How to Make a Proper Pizza, Part 1

Ok, here’s something you may already know: pizza is the new number 1 popular food in the world (having just replaced rice though nobody really knows because everyone has their own opinion about food in this world, some, for instance, would say it’s pasta, some think it’s the burger etc…) The history of pizza is unclear, with a variety of theories and speculation. Some claim it is based on the pita bread found in the Middle-East, some think that it came from the unleavened bread “matzo” brought to Rome by Italian legionnaires while others insist that the humble pizza evolved from the famous “foccacia” served in Rome about 1,000 years ago, as a snack.

Another theory is that pizza was brought to Italy by Greeks, during the first century (but do not say that to a burly Italian!) What we do know is that pizza may have been developed by inhabitants of in and around Naples, Italy. This early pizza consisted of flattened bread dough with olive oil and a little cheese (tomatoes were from the New World) and baked in bread ovens.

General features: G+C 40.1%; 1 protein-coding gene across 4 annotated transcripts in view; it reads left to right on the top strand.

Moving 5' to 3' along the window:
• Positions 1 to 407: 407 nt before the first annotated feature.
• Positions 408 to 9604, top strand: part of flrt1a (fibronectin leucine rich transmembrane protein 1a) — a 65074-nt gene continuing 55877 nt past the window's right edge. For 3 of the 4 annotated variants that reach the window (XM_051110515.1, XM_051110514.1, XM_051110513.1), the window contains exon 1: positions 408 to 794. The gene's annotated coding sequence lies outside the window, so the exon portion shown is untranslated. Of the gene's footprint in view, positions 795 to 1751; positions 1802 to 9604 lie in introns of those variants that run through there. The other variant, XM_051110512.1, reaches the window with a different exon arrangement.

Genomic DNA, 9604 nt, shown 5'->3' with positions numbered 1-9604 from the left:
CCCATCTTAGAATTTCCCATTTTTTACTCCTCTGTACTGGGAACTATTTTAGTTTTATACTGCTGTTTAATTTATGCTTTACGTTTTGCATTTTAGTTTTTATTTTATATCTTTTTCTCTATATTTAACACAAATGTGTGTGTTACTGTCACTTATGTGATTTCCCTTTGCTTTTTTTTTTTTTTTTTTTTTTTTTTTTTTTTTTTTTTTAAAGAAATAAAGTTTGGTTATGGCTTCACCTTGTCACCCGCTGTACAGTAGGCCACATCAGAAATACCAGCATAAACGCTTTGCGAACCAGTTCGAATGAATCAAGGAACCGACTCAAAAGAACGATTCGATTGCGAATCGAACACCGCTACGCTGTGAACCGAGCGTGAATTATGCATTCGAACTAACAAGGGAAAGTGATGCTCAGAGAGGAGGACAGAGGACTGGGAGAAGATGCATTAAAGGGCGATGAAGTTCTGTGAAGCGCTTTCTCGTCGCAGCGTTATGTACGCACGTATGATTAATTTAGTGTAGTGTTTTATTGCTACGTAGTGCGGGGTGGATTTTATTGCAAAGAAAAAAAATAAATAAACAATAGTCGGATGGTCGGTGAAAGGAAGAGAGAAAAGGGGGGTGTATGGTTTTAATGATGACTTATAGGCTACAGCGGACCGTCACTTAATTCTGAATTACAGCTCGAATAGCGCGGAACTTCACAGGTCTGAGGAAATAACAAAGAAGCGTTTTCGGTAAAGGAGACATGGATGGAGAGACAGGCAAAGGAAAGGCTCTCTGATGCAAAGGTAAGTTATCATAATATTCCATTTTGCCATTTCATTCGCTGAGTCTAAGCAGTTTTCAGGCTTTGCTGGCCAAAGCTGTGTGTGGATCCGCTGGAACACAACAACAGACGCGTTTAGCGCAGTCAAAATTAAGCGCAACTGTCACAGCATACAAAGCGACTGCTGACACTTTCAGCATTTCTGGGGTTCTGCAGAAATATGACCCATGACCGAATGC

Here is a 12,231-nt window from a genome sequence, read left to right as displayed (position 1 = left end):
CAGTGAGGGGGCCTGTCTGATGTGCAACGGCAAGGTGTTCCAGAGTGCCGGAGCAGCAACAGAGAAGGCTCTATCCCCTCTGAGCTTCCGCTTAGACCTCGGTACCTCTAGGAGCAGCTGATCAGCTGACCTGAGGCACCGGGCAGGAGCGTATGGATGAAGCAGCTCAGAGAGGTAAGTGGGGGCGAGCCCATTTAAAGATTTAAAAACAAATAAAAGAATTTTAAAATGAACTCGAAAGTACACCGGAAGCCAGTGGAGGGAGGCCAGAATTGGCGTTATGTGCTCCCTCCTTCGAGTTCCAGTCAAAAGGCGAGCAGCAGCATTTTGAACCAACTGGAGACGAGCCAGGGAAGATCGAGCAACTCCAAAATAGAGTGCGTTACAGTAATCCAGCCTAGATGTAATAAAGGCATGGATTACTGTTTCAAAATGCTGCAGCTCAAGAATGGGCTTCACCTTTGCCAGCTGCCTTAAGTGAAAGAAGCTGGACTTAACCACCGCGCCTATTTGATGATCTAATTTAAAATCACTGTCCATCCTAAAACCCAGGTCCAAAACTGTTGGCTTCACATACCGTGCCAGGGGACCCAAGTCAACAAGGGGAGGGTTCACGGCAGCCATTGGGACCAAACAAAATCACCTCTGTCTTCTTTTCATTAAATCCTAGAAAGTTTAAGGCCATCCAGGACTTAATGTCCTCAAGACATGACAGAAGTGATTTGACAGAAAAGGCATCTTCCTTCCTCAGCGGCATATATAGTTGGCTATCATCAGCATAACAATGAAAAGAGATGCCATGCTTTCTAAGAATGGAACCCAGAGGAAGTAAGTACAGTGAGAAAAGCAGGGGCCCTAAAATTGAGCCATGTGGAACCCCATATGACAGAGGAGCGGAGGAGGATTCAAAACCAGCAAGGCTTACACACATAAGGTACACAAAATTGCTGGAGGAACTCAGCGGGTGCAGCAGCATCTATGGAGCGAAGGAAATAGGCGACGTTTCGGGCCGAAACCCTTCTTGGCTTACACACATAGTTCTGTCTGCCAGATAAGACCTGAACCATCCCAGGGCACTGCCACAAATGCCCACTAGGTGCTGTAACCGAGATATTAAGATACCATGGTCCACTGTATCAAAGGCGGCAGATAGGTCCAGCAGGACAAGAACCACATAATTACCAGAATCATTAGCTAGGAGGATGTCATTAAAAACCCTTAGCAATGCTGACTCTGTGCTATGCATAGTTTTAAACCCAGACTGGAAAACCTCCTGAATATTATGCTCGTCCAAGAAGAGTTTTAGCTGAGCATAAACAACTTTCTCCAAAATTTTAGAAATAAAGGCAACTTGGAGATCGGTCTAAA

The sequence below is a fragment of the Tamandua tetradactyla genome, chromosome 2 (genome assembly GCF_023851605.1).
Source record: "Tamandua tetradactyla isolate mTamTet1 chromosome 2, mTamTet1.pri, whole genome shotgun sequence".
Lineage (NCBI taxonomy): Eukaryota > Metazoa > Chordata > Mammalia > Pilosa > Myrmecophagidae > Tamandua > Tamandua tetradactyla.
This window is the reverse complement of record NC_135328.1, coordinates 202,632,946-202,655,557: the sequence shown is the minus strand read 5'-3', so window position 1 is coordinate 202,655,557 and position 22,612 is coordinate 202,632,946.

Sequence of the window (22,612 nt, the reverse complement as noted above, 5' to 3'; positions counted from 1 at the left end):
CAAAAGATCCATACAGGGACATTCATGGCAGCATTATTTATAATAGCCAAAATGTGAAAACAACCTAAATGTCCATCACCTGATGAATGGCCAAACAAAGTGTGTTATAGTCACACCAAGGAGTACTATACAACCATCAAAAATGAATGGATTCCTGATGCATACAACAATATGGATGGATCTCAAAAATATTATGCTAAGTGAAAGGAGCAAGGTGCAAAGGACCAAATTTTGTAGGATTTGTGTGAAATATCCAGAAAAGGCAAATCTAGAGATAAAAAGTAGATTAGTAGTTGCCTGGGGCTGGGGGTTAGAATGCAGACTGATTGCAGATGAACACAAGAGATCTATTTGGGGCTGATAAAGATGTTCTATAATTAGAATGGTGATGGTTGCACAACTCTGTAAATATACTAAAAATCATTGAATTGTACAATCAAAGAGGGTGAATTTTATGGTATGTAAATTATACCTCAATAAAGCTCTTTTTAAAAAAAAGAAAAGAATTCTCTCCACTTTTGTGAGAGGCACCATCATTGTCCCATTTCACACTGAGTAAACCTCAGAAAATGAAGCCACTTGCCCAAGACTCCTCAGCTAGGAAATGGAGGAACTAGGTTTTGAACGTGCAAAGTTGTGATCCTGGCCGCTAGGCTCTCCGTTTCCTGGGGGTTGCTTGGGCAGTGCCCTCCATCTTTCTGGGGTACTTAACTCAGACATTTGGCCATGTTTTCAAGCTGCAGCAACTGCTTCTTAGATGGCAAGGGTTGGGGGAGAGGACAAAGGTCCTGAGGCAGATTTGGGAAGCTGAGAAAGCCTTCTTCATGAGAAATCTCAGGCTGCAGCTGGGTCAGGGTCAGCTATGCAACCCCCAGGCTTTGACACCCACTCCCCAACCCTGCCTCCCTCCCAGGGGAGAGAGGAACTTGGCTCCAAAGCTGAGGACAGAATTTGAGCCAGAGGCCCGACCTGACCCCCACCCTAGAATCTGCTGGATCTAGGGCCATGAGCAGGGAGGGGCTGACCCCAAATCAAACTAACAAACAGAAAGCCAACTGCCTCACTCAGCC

The first cookbook to mention tomatoes was published in Naples in 1692 so it’s safe to assume that not long afterwards some clever cook worked out a sauce and used it to make the dough less dry and ameliorate the taste. Pizza, as we know it now, is credited to Raffaele Esposito of Naples. In 1889, to honor a visit by King Umberto I and Queen Margherita, he created a special pizza which resembled the Italian flag. The pizza consisted of basil (green), mozzarella (white),and tomatoes (red) and, swoosh, unknowingly had set the standard for the modern day pizza. Today Pizza is a $30 billion plus industry in the US. More trivia: 93 percent of Americans eat a slice at least once a month, nearly 70 percent of Super Bowl viewers eat pizza while watching the game, and the average American puts away about 23 pounds a year. I read those heady statistics so you don’t have to. Sobering news!